Mar 212019
 

Evanston RoundTable, March 21, 2019

It would be interesting to hold a contest for the “next worst” sin. Surely, despite its curiously low ranking in the Ten Commandments (number six, below respecting your parents), murder tops the list. It is so violent, so irrevocable.

But even murder is not, as they say, an open and shut case. I want to suggest that another sin, one deceptively innocuous, is almost as bad.

Despite the biblical proscription, murder remains tragically commonplace—roughly five homicides per 100,000 in the U.S. It is also sanctioned under certain circumstances, by soldiers in wartime and the 30 states that still execute convicted felons. Killing is considered justifiable in other situations too, such as defending one’s family. Still, it strikes a decided discomfort and even dread in most people, which is why 108 countries have banned executions in most or all circumstances.

Nevertheless, none of the other sins proscribed in the Decalogue—such as lying, violating the Sabbath, committing adultery and not honoring good old Mom and Dad—seem to come close in egregious sinfulness to taking a life.

Next are the “seven deadly sins”—pride, greed, lust, envy, gluttony, wrath and sloth. Are these really so bad? They sound more like a working description of human kind, ourselves included.

It is the last item, however, sloth, or laziness, that excepting murder strikes me as the worst sin. In a sense, it isa murder.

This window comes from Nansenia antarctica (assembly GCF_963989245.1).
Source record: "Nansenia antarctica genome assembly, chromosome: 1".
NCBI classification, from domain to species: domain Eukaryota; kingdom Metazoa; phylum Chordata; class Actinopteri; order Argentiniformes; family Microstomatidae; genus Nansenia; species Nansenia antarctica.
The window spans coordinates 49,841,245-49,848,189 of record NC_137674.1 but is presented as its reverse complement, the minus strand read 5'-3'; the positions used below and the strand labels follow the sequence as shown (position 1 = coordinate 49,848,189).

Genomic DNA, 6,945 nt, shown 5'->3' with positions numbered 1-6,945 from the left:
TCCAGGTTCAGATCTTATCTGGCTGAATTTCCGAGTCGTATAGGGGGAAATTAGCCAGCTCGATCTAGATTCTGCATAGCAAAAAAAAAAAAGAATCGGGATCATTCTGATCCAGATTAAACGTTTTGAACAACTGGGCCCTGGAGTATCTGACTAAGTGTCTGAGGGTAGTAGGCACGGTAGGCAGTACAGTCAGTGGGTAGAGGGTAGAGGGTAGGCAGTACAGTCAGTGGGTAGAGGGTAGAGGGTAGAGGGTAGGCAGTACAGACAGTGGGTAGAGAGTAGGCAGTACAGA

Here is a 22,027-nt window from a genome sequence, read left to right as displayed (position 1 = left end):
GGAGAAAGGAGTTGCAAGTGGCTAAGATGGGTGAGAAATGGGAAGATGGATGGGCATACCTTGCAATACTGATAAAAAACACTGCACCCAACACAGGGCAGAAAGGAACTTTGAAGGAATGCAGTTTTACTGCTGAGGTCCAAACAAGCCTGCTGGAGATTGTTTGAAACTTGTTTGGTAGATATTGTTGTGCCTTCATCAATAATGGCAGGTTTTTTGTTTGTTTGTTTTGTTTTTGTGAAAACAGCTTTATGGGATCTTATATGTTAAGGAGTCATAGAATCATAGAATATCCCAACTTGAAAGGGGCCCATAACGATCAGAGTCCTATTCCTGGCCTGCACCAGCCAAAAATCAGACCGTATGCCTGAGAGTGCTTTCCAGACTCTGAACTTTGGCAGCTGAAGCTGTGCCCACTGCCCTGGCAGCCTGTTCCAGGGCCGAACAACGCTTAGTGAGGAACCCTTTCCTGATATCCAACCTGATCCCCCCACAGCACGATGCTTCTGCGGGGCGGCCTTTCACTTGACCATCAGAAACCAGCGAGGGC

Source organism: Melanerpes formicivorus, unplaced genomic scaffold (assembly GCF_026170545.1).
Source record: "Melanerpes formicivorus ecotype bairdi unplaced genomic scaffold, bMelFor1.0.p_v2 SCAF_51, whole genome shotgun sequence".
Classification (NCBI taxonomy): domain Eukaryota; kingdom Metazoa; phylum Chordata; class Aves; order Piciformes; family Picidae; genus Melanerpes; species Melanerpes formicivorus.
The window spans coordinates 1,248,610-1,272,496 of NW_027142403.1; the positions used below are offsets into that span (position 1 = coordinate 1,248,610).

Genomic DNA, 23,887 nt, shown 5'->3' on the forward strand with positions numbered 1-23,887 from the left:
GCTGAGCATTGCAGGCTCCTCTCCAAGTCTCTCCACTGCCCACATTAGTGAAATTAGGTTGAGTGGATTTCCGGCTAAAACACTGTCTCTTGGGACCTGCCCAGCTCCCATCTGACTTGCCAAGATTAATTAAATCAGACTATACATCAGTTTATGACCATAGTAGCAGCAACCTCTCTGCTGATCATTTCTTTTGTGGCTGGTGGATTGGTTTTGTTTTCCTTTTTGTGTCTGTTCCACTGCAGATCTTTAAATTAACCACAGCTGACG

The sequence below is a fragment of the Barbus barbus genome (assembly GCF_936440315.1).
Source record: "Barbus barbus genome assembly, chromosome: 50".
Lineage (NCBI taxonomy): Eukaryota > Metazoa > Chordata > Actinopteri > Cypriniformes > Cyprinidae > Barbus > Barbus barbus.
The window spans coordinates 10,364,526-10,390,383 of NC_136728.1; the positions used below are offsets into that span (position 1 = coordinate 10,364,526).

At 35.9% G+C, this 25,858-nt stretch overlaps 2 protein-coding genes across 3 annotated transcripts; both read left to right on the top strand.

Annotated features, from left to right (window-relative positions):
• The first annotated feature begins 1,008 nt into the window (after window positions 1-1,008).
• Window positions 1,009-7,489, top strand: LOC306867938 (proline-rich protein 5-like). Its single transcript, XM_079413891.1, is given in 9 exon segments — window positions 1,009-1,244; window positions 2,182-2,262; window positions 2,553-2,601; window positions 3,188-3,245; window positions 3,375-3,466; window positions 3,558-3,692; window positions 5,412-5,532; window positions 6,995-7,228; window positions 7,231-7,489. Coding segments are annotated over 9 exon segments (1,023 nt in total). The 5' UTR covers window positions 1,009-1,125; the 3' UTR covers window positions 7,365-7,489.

There are two crimes committed in laziness: against the self and against the other. The first is obvious: laziness robs the individual of the benefit of the effort he or she foregoes. Laziness deprives the offender of all the fruits of serious labor—the dignity of their work and the beauty and fulfillment of their creative endeavors.

The same principle applies to the lazy person’s crime against others: it deprives friends, family and people in general the same benefits.

What if Bach had been lazy? We laugh at the notion: after all, in reproductive capacity alone he was busy as a beaver: he fathered 20 children!

But just suppose. We would today be deprived of the magisterial B Minor Mass and St. Matthew’s Passion, the wonderful Brandenburg Concertos, the exquisite violin and piano and organ works and sacred hymns and scores of other masterpieces that exalt and sanctify our world. Humanity would be far the poorer.

Bach’s slothfulness would be a kind of murder, killing not people but the spiritual and secular enjoyment of generations to follow. The same applies to everyone—not just artists and novelists and scientists but cooks and carpenters and cleaning people—everyone whose output leaves us better off.

We’re all lazy from time to time. Kicking back is one of life’s great pleasures and a necessary release from the rigors of the daily grind.

But constant, purposeful and irredeemable slothfulness is a terrible waste, maybe even a crime against humanity.

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